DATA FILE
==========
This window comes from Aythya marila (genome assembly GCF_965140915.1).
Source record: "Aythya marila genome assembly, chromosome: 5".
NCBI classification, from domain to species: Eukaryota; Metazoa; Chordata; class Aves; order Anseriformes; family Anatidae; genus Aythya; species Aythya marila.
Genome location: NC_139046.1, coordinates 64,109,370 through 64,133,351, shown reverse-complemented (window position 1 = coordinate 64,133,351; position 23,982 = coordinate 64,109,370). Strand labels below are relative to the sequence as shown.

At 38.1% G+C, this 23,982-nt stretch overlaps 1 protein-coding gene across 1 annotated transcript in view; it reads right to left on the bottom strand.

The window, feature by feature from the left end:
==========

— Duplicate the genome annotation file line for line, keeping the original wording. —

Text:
This window comes from Aythya marila (genome assembly GCF_965140915.1).
Source record: "Aythya marila genome assembly, chromosome: 5".
NCBI classification, from domain to species: Eukaryota; Metazoa; Chordata; class Aves; order Anseriformes; family Anatidae; genus Aythya; species Aythya marila.
Genome location: NC_139046.1, coordinates 64,109,370 through 64,133,351, shown reverse-complemented (window position 1 = coordinate 64,133,351; position 23,982 = coordinate 64,109,370). Strand labels below are relative to the sequence as shown.

At 38.1% G+C, this 23,982-nt stretch overlaps 1 protein-coding gene across 1 annotated transcript in view; it reads right to left on the bottom strand.

The window, feature by feature from the left end: